Chef Correnti plans specials around smaller-yielding crops like corn and artichokes, while higher-yielding crops like cucumbers, eggplant, herbs, peppers, string beans, tomatoes and greens stay in heavy rotation on the menu during the summer. Butternut squash and root vegetables are featured in the fall.
The collaboration between garden and kitchen extends to the cocktail menu as well, with cilantro and jalapeños from the garden used in their Agave Rio cocktail, and during blackberry season the Block Island Sage Berry Smash utilizes the garden’s blackberries and sage. To help preserve more of the harvest, the Spring House is applying for a canning license to process and sell tomato sauce and pickled peppers, though the licensing process is a long one.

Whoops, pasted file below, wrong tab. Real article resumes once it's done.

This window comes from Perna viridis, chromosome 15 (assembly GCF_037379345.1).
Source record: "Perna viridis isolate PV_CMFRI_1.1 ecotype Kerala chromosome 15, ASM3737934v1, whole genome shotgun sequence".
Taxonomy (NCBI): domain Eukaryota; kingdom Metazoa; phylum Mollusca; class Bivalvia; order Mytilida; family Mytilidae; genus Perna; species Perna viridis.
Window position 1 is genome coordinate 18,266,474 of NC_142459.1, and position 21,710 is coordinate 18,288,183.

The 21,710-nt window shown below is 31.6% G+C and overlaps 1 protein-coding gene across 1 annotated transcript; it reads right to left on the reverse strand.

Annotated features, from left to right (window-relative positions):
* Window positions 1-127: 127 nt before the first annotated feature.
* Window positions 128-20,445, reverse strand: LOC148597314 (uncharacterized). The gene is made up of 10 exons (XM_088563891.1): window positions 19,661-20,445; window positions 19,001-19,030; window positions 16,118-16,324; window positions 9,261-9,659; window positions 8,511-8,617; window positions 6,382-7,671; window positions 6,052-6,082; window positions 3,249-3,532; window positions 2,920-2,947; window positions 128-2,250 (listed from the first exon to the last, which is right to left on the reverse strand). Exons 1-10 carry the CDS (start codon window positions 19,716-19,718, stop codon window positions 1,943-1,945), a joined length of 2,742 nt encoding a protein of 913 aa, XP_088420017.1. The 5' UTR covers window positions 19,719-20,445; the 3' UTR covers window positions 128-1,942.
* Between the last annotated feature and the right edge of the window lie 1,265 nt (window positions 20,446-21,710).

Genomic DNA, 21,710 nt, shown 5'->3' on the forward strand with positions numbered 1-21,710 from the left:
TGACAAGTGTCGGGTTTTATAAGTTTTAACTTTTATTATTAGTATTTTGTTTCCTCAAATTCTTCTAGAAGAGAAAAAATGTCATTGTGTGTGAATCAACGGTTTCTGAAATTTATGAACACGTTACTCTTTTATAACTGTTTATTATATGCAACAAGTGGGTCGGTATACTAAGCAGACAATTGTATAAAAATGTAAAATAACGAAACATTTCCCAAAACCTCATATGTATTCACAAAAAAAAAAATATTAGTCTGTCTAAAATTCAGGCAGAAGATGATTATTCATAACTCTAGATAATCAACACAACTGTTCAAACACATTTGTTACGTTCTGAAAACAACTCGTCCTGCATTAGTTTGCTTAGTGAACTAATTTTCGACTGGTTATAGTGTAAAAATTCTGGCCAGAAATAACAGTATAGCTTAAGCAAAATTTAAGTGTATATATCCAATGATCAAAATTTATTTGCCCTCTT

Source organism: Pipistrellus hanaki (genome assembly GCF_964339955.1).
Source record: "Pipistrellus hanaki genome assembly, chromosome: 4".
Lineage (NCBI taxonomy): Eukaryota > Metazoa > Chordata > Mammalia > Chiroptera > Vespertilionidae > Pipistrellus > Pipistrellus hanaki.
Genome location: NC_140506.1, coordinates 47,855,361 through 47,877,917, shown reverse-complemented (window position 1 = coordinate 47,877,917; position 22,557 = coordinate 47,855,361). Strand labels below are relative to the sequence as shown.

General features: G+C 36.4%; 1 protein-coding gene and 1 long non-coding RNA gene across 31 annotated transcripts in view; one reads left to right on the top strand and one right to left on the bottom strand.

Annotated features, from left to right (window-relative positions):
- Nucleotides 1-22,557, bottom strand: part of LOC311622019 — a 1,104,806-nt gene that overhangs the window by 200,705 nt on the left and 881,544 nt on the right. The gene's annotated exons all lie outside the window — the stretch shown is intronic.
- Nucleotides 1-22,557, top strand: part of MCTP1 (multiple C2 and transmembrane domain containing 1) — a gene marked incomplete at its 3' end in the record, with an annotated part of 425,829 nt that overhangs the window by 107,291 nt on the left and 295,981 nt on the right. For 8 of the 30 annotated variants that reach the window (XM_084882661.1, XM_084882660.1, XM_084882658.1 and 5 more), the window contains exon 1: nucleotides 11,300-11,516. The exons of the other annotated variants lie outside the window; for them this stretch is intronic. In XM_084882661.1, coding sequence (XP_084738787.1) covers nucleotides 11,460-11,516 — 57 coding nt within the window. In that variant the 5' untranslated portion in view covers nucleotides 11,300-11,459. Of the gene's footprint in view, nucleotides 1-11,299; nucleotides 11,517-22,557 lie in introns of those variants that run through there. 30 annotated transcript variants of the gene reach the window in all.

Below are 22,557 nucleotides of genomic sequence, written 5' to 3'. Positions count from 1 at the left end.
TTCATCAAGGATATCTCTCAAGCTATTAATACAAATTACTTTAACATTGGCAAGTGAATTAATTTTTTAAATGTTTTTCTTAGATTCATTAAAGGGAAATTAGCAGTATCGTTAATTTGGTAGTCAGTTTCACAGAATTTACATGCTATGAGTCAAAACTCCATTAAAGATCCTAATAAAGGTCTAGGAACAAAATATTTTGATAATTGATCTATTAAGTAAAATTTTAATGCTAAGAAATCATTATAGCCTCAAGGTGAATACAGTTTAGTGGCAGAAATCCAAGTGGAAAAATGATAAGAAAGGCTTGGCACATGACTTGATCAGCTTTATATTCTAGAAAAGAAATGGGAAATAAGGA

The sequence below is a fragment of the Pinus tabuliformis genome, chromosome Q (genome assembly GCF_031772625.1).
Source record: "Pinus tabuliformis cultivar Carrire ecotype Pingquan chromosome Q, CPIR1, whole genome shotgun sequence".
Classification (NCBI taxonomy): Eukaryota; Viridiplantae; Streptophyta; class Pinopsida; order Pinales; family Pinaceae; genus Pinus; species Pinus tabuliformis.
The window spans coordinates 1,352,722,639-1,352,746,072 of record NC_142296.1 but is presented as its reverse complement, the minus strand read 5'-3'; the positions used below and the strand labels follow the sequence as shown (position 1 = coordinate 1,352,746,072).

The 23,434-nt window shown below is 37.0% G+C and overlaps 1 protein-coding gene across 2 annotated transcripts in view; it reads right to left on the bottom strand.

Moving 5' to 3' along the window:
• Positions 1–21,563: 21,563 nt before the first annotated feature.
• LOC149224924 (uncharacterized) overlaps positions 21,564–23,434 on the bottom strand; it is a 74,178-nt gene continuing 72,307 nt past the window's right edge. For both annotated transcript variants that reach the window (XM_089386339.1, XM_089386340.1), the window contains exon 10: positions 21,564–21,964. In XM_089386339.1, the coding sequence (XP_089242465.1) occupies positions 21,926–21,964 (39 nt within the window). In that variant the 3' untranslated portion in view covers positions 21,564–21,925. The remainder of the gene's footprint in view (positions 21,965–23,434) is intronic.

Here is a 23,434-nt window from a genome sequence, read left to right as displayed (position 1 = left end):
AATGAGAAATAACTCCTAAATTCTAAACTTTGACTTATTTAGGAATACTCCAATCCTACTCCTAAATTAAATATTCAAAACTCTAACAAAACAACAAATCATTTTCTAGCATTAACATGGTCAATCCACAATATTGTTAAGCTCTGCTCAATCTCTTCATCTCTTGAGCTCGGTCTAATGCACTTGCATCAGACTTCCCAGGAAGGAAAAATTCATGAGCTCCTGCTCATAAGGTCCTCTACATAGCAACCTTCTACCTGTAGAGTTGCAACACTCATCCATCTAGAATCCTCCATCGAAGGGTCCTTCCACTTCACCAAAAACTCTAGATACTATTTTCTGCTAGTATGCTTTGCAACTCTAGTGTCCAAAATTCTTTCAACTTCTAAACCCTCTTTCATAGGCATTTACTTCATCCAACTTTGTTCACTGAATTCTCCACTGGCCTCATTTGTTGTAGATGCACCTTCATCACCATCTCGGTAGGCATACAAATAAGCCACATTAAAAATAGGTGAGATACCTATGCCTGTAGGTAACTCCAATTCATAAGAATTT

“We expect to have a canning kitchen running for next season, and eventually will get permits to produce jams and jellies along with caponatas and spreads,” Chef Correnti says.
In the meantime, surplus herbs and vegetables are sold along with garlic at the Block Island Garlic Farm honor-system stand, while still more produce is sent to the other Atwells Group restaurants on the mainland. Despite the freshly picked flavor of their produce and the opportunity for Chef Correnti to work with the best-quality ingredients from their gardens, DiBiase admits that it’s more costly for him to grow the vegetables himself. “Just the cost of the land alone makes it more expensive, never mind the labor.”
Yet he plans to expand the gardens just the same, cultivating more land near the Annex in the coming years. It is, truly, a labor of love.